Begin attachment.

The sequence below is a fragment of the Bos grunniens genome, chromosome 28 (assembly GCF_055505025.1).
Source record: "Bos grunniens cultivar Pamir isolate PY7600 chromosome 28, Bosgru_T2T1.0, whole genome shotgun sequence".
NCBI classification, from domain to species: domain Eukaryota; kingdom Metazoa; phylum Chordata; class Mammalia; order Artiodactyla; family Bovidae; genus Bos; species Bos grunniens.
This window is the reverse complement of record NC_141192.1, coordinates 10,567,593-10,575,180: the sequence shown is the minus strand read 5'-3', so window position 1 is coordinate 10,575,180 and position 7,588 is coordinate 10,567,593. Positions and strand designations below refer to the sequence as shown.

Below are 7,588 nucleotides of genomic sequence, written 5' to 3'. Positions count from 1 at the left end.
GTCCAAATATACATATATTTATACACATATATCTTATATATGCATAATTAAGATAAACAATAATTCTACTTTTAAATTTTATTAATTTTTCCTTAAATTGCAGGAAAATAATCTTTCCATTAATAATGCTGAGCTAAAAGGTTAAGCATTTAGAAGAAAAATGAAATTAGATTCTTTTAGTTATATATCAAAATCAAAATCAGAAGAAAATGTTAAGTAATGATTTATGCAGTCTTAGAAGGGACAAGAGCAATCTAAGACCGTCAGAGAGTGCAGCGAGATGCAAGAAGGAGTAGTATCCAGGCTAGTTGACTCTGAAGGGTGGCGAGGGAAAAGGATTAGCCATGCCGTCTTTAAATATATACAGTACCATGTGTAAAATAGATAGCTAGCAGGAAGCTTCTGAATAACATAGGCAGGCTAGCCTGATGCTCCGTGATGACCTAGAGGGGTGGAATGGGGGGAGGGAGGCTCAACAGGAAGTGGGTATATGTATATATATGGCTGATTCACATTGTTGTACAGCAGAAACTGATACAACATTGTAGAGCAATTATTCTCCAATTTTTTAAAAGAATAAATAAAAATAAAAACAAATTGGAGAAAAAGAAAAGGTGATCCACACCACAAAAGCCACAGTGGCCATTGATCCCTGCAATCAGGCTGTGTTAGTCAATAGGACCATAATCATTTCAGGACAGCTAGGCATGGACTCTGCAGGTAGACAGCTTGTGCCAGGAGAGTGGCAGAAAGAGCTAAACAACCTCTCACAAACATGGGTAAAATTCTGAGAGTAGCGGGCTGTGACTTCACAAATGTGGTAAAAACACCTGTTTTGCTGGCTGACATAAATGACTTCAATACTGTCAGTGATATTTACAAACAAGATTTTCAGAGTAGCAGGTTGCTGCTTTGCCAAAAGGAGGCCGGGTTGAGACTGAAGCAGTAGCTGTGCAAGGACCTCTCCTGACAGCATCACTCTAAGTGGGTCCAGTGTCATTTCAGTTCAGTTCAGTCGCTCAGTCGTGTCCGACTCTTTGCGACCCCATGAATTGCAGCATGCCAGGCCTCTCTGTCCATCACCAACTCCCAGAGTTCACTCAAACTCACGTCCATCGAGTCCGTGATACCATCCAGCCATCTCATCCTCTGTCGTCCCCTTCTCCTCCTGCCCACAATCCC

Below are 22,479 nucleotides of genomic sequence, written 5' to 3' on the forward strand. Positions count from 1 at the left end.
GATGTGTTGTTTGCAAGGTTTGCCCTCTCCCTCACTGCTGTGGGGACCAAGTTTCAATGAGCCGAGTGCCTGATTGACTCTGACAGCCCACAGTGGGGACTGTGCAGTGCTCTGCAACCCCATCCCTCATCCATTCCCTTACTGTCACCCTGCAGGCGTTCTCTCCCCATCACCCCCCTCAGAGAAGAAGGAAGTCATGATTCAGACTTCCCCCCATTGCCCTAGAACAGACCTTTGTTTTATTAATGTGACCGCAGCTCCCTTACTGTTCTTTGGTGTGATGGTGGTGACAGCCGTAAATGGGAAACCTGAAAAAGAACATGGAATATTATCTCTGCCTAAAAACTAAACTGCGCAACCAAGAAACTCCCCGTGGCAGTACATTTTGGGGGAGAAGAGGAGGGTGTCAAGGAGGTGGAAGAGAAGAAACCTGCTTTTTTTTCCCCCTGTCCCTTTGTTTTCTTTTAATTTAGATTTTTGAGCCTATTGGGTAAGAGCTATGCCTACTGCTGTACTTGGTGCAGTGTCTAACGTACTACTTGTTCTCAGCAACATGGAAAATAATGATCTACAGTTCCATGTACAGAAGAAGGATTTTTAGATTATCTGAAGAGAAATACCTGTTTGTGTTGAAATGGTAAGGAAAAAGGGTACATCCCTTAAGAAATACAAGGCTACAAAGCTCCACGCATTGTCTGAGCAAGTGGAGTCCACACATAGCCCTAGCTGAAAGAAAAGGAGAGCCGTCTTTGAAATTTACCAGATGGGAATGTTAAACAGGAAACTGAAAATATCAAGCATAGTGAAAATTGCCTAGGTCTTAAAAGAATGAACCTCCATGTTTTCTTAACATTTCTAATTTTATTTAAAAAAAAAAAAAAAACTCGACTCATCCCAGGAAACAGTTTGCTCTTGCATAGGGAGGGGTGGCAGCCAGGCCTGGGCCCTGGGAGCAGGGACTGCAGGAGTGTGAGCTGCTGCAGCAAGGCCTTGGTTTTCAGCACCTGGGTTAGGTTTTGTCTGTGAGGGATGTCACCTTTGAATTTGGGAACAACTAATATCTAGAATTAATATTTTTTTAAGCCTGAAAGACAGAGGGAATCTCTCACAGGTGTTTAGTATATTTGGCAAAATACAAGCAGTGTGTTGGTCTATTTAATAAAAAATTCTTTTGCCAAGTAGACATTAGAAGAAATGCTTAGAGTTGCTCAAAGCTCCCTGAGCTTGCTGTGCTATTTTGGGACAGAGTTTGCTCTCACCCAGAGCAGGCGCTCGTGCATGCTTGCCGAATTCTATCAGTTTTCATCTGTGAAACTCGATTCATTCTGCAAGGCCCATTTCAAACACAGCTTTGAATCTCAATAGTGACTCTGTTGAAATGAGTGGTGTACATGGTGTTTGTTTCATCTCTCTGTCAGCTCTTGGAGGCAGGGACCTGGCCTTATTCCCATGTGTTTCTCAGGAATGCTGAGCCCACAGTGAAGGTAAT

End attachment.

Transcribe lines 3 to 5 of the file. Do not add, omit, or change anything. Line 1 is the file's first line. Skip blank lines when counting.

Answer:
NCBI classification, from domain to species: domain Eukaryota; kingdom Metazoa; phylum Chordata; class Mammalia; order Artiodactyla; family Bovidae; genus Bos; species Bos grunniens.
This window is the reverse complement of record NC_141192.1, coordinates 10,567,593-10,575,180: the sequence shown is the minus strand read 5'-3', so window position 1 is coordinate 10,575,180 and position 7,588 is coordinate 10,567,593. Positions and strand designations below refer to the sequence as shown.

Below are 7,588 nucleotides of genomic sequence, written 5' to 3'. Positions count from 1 at the left end.